Another studio session with the Old Bakery – the idea tonight being a little bit Marilyn, trying different shots with the same model that we used last time. This time the challenge was for a group of photographers to take turns nicely and not over the flashes and at the same time create a shot that they are happy with.
I was using my light meter – to help work out the correct amount of light needed for the shot and the shutter speed – I need to learn to get it out of my bad more often, as it really can help indicate where the light falls, and what settings to use – much better than the light meter built into the camera. Using the meter helps with understanding what to change with getting the balance right, the choices of course are:
- ISO – but keeping this as low as possible means better quality images, so ISO 100 or 200 is great for studio shots.
- F Stop – Depending on the mood of the image, a shallow depth of field or wide aperture lets in more light and creates a different look and feel to a narrow aperture!
- Shutter Speed – Do I want to freeze movement, or drag the shutter … I’ll explain later…
- The amount of light – strobes and speedlites do different things – working with a strobe we can turn them up or down to effect the light, whereas with a speedlight we are playing with the light duration.
Above is one of my initial shots of Lucy – we had a fan blowing her hair to add movement to it, and Lucy was bring let with 2 speed lites in a soft box above which was carefully positioned so the light did not fall on the background.
With a little bit of help from a photographers assistant (there were plenty) we spent some time adding movement to her dress. The dress only went up on one side… behind Lucy, but with the help of photoshop I was able to reflect it on the other side so that it frames her more – not natural … but it gives her the feel of wings I think…
Also with this shot I tried to drag the shutter – this means that I held the shutter open for a longer duration, and used rear sync flash to freeze the movement which was meant that the edges of her dress where it moved quicker are a touch softer!
There was also a chance to experiment with poses and angles – add a hat, hide her eye and looking down on Lucy and the shot has a different feel, however from a composition point of view – I should have included her hand in the foreground as it is cut off in a less than natural place.
This shot is a much better crop – Lucy is making eye contact with the camera and you can see she has a great hand of cards – the fact that her hair is wind blown doesn’t matter, but the black gloves almost make her hands disappear.
Lucy skirt made a great circle on the group -almost framing her, so when I pulled back I was able to capture this. Positioning of the hands on the wine glass and the shoes had to be considered so that they enhanced rather than distracted the main image. In the shot I was standing looking down on Lucy.
What I had not noticed is that Lucy has now got her hair band on her wrist .. it was not in the earlier shots … but it has now made an appearance – so although I noticed the details at the start of the shoot, you never know when something unexpected is going to change in the scene!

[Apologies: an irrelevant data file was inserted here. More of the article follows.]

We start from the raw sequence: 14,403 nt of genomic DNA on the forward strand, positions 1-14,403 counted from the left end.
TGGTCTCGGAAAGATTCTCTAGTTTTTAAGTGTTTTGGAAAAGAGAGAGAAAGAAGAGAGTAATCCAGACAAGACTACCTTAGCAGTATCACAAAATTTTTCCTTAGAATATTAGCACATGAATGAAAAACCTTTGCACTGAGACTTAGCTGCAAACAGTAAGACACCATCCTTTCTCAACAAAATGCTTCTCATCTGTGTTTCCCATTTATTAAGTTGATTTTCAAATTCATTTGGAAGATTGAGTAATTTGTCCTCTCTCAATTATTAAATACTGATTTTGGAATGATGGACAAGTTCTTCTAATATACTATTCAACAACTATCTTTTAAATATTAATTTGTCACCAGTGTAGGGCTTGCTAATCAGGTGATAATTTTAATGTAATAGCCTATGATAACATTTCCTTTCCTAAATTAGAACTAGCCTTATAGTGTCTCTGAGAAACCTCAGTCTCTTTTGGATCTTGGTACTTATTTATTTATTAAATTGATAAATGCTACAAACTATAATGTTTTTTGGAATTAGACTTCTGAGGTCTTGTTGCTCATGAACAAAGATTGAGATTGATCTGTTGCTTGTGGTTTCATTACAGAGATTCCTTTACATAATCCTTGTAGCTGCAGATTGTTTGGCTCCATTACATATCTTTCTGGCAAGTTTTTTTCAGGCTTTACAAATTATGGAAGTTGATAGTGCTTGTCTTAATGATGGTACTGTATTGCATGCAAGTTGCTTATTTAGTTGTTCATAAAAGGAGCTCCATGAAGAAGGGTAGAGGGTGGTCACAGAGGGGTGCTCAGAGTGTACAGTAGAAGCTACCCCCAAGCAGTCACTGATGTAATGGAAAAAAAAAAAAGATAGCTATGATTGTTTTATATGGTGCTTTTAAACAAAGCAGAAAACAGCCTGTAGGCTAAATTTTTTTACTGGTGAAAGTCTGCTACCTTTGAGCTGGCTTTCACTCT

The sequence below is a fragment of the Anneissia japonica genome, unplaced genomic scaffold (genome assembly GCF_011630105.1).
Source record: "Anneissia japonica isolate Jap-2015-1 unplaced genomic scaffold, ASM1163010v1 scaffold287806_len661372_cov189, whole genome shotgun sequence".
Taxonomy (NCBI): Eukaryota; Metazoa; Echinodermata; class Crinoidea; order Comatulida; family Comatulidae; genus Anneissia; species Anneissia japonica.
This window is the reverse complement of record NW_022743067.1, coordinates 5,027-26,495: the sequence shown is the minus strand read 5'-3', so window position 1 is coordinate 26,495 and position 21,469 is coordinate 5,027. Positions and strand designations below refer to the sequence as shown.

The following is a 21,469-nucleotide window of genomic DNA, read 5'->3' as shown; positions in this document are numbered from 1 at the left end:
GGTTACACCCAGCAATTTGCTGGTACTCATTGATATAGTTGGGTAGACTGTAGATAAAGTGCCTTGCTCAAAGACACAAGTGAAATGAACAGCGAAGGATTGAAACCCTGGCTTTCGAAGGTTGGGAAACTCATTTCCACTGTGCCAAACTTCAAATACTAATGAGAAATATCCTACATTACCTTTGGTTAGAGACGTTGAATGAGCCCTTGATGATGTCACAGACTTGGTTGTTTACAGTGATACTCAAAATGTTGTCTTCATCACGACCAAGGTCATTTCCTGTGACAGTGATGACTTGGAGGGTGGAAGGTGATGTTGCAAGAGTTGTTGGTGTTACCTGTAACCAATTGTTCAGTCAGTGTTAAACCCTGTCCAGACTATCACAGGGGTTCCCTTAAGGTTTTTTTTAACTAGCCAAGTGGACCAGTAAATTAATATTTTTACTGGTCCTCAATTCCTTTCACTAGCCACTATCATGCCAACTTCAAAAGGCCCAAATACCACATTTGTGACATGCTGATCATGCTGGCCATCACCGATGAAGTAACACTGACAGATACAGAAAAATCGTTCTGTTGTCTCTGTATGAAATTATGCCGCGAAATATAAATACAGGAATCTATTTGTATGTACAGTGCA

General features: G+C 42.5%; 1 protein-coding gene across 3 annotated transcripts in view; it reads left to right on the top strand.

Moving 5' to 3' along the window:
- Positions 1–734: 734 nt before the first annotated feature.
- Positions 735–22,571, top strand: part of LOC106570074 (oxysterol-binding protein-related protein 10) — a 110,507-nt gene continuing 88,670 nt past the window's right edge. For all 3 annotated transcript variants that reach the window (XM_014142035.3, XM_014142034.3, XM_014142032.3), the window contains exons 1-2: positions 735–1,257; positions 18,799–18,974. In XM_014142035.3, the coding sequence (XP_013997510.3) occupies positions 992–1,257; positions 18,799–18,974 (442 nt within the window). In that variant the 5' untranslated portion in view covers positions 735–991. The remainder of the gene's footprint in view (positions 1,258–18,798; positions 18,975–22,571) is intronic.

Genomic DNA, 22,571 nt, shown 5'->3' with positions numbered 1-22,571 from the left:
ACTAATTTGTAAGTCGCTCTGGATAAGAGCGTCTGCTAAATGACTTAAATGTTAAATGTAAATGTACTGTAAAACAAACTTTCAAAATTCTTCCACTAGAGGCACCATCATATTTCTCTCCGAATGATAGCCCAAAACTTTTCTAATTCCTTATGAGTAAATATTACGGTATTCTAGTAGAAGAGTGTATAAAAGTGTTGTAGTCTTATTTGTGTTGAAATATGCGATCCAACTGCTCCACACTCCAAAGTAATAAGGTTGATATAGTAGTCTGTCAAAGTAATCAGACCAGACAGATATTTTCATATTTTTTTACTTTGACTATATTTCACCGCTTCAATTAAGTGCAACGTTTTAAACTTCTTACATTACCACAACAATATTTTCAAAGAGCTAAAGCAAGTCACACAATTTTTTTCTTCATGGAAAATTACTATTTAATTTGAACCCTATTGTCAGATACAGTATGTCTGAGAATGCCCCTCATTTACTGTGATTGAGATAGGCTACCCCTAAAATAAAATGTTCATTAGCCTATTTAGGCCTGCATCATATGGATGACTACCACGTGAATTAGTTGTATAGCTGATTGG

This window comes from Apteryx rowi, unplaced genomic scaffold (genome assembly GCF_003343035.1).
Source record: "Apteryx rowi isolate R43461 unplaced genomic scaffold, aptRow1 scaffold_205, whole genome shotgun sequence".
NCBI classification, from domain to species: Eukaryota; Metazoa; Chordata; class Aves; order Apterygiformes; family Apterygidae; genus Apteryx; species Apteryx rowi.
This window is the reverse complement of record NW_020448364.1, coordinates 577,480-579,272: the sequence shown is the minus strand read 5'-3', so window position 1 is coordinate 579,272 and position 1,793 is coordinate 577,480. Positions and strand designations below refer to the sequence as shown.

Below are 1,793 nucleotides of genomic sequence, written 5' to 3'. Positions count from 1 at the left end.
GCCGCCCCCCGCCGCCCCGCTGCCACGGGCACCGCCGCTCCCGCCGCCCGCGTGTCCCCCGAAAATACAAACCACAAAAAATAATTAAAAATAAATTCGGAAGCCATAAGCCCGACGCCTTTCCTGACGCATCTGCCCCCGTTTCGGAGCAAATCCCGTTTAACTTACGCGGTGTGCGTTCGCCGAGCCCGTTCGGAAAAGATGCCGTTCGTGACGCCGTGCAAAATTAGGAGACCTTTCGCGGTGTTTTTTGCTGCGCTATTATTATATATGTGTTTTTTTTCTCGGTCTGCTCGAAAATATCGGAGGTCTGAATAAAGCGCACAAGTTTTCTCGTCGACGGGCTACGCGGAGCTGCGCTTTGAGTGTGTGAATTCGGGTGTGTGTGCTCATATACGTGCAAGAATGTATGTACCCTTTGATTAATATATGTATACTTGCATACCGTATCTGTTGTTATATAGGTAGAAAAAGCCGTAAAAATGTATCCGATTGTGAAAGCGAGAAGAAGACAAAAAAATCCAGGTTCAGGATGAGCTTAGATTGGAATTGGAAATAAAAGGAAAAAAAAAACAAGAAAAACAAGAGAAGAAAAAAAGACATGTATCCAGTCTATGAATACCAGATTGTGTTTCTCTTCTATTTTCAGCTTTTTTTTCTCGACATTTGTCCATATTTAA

Getting much lover and a similar shot has a very different feel – here the black glove works to add a dramatic focal point on the white dress, but the hand holding the glass disappears.
However moving my feet and standing on a chair and I have another image – this time the gloved hand and the glass is framed within the dress, the wide aperture means that you are drawn to her face – I just wish I had spent more time on getting my focusing right … when you view the image full size – you can see it is slightly off.
There is a great plugin you can get for free for Lightroom – which enables you to see for sure whether you got the focus right or not… and I need to concentrate more with my focusing especially when I am using single point focusing … have you discovered the show focus point plugin?
The above shots all used a black background … we then switched and shot with a really large Hi-Lite background – this was like a huge giant soft box that we put a light inside – the idea was to use it to make a white background and then to soft light the model. We used it though to create a silhouette – just by lighting the background, but amazingly the light shown through the umbrella!
The model is in the same outfit – but now her body shape matters most – the angles her body makes matters – I have composed 5 silhouettes together, added a little color in photoshop so that the balloon which was grey and the drink that was clear matched the umbrella so that the image flowed.
With the couple in the first shot – and the red balloon… the idea of celebration this final image would make a great valentine gift for someone and a striking image to display in a bedroom.
But does the above photo work – no. It is all about the attention to detail… detail in the shot and detail in the post processing … I shared the image above with the photographers that attend the shoot for some feedback … as a group we are critiquing each other images and offering feedback …. and at the time of posting this blog – no one noticed that I cropped the foot off of the second silhouette – so below is my final edit with a well known saying added inspired by a friend of mine who has realised how important it is to dance in the rain!